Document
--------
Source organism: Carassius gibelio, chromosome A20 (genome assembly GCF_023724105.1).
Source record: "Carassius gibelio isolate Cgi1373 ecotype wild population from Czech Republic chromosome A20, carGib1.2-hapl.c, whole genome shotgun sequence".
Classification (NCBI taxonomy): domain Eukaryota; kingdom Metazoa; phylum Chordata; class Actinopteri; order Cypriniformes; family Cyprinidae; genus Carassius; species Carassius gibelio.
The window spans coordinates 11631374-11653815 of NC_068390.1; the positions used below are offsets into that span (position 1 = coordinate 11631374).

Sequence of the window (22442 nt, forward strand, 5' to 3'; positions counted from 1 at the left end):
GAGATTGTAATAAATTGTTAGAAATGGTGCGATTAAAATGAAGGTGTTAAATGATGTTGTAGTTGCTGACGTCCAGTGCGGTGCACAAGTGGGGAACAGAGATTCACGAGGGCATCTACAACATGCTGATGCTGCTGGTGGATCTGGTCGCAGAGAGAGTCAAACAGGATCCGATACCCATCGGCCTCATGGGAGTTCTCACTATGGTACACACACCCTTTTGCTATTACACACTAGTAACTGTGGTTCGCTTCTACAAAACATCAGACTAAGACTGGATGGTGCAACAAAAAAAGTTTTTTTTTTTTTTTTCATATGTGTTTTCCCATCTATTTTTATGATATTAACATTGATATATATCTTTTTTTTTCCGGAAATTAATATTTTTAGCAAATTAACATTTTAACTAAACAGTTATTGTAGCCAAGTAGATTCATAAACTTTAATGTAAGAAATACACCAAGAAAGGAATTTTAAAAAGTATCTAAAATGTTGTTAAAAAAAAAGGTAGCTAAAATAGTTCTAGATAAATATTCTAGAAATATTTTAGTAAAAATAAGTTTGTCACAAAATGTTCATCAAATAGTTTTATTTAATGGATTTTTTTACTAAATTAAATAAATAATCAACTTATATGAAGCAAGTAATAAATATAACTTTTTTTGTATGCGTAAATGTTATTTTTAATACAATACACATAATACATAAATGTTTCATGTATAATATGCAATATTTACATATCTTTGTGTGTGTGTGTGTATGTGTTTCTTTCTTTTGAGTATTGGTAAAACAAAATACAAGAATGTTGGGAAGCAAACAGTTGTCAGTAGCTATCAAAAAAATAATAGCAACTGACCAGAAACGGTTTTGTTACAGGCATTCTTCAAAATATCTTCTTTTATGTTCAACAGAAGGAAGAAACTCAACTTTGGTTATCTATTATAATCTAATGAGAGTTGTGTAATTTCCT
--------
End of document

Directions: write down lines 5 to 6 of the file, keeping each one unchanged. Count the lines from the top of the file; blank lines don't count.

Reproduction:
Sequence of the window (22442 nt, forward strand, 5' to 3'; positions counted from 1 at the left end):
GAGATTGTAATAAATTGTTAGAAATGGTGCGATTAAAATGAAGGTGTTAAATGATGTTGTAGTTGCTGACGTCCAGTGCGGTGCACAAGTGGGGAACAGAGATTCACGAGGGCATCTACAACATGCTGATGCTGCTGGTGGATCTGGTCGCAGAGAGAGTCAAACAGGATCCGATACCCATCGGCCTCATGGGAGTTCTCACTATGGTACACACACCCTTTTGCTATTACACACTAGTAACTGTGGTTCGCTTCTACAAAACATCAGACTAAGACTGGATGGTGCAACAAAAAAAGTTTTTTTTTTTTTTTTCATATGTGTTTTCCCATCTATTTTTATGATATTAACATTGATATATATCTTTTTTTTTCCGGAAATTAATATTTTTAGCAAATTAACATTTTAACTAAACAGTTATTGTAGCCAAGTAGATTCATAAACTTTAATGTAAGAAATACACCAAGAAAGGAATTTTAAAAAGTATCTAAAATGTTGTTAAAAAAAAAGGTAGCTAAAATAGTTCTAGATAAATATTCTAGAAATATTTTAGTAAAAATAAGTTTGTCACAAAATGTTCATCAAATAGTTTTATTTAATGGATTTTTTTACTAAATTAAATAAATAATCAACTTATATGAAGCAAGTAATAAATATAACTTTTTTTGTATGCGTAAATGTTATTTTTAATACAATACACATAATACATAAATGTTTCATGTATAATATGCAATATTTACATATCTTTGTGTGTGTGTGTGTATGTGTTTCTTTCTTTTGAGTATTGGTAAAACAAAATACAAGAATGTTGGGAAGCAAACAGTTGTCAGTAGCTATCAAAAAAATAATAGCAACTGACCAGAAACGGTTTTGTTACAGGCATTCTTCAAAATATCTTCTTTTATGTTCAACAGAAGGAAGAAACTCAACTTTGGTTATCTATTATAATCTAATGAGAGTTGTGTAATTTCCT